The European leaders meet yet again today to try and agree on the new fiscal compact agreement and to set up the new €500 billion European Support Mechanism. We’ll no doubt see European leaders insisting on further commitments from the Greek government in exchange for a another bailout package. Rumours over the weekend suggest that delegates had been pushing to put an EU official in charge of Greek fiscal policy with full veto powers over the government’s spending decisions. This of course has brought tensions between Athens and the other member officials to new highs and further progress in this area will almost certainly lead to private sector investors taking a loss on any Greek debt they hold.
Reports suggest a haircut of 60% is close to being agreed. Progress on the Greece matter should ease pressure on other periphery nations in a week that sees Italy, Belgium and Spain sell €22 billion of debt securities. Italy is due to auction €6 billion of 5- and 10-year debt today and will be hoping that it can sell 10-yer debt at yields around 6%.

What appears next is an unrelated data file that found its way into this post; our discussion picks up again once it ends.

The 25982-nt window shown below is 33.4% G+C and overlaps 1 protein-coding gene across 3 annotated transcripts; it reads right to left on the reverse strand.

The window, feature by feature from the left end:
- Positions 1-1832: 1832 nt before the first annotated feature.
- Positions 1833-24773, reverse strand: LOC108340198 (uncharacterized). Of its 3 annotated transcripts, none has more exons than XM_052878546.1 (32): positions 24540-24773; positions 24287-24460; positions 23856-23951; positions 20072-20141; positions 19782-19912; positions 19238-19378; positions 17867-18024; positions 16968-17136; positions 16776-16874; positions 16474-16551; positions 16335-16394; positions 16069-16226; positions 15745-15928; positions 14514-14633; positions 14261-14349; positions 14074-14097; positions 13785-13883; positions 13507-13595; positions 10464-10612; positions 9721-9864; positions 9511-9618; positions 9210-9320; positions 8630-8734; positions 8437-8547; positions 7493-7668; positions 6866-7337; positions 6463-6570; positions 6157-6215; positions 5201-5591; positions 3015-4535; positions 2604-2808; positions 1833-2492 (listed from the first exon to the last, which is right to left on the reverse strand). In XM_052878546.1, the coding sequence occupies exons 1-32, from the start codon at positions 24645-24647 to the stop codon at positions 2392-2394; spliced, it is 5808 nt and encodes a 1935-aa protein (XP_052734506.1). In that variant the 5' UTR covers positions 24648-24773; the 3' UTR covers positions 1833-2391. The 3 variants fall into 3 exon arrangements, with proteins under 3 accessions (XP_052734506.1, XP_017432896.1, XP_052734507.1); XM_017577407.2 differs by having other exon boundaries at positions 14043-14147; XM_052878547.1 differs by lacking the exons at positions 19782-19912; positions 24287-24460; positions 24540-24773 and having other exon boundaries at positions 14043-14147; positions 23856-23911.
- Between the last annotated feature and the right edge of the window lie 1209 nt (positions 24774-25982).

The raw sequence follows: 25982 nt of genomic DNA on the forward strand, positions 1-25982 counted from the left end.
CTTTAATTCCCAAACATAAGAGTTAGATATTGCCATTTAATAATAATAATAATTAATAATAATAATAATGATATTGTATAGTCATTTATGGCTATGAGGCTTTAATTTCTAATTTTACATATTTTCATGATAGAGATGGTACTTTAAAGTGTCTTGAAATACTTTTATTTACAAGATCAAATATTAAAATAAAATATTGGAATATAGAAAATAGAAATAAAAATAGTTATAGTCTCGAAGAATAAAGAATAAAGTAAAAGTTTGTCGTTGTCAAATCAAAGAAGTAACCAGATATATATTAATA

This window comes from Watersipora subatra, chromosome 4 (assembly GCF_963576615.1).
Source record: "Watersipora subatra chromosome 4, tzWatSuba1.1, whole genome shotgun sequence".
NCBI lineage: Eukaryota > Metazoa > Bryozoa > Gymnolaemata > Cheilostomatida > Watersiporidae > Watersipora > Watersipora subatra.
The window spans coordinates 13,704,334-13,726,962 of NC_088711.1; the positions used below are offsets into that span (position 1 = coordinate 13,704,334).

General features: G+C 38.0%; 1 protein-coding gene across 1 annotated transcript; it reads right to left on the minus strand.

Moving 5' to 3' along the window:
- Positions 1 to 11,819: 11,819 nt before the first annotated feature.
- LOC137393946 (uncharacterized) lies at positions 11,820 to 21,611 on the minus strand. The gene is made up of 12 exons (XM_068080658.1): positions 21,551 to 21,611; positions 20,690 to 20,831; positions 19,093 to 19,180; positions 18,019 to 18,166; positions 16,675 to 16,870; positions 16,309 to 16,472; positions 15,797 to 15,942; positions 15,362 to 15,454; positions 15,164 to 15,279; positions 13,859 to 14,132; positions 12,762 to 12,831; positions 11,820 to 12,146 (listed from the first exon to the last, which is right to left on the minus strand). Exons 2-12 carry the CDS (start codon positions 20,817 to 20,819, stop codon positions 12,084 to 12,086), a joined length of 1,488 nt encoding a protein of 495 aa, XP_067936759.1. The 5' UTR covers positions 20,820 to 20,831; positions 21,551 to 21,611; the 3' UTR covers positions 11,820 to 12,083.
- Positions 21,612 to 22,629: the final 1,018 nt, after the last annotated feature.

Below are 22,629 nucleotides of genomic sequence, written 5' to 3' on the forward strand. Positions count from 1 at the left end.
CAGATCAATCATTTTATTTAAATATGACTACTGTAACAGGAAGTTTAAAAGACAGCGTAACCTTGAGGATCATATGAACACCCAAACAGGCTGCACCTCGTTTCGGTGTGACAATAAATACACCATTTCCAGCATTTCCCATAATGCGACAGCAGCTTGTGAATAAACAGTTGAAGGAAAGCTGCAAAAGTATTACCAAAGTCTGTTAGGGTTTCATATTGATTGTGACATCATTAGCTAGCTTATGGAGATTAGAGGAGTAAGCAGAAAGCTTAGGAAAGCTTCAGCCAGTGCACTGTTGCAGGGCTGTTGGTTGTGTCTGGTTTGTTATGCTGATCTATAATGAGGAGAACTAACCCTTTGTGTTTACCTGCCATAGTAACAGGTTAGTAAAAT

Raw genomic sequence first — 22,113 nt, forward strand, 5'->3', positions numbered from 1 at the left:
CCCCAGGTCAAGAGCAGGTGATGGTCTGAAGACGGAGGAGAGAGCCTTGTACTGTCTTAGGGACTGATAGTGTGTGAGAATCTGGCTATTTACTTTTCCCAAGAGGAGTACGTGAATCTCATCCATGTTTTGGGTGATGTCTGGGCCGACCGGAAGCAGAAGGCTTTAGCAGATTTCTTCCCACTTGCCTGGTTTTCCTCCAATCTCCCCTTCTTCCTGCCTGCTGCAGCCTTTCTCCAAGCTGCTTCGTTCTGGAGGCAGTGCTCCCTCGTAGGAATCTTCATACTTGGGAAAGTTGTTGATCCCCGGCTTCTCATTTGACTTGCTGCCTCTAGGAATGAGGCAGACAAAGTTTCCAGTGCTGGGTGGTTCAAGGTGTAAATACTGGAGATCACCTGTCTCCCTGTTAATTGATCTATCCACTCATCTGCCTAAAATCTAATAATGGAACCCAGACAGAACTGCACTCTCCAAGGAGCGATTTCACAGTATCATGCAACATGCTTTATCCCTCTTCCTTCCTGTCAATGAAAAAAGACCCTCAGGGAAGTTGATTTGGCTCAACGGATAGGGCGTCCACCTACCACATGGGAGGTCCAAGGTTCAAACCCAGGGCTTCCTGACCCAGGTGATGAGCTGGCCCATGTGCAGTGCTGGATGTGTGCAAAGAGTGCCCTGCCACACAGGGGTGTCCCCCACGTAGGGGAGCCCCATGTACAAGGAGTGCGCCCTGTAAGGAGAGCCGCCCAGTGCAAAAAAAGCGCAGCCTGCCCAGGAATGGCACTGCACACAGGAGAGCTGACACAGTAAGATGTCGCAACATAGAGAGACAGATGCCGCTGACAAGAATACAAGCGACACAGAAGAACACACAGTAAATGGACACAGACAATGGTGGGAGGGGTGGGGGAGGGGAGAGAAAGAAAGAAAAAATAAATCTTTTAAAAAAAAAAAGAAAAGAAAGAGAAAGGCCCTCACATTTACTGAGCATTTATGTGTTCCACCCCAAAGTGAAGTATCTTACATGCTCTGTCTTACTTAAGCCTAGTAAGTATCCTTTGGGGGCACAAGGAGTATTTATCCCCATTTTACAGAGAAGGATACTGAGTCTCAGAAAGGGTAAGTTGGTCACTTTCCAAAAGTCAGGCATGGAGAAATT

With so many summit disappointments in recent months, markets are watching events in Europe nervously, which is why stocks were falling in early trading. All this has hit the Euro overnight, taking it from its high of $1.3235 to levels around the $1.3150. The euro has also eased lower against sterling this morning, but GBP gains have been limited as the latest Hometrack survey showed UK property prices stagnating in January.
The end-of-month EU Commission surveys are expected to show a further improvement in business conditions throughout the Euro Zone in January, which would be consistent with the view that any recession experienced will be much shallower than that seen in 2008-2009.
Data from the US came through a little weaker on Friday but we have seen little movement GBP-USD.
All in all a reasonably quiet looking week ahead with just the PMI numbers from the UK and Europe and the US nonfarm pay roll figures on Friday.
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Posted in Daily Market News on May 30 2014
This morning the Euro has fallen against the Pound as the news from the Portuguese bond market was released. The 10-year bond yield has hit a new high at 15.25%, with investors growing their concerns on a possible contagion. Many analysts believe Portugal will need a second bailout.VIEW FULL ARTICLE
Posted in Daily Market News on Jan 27 2012 by alex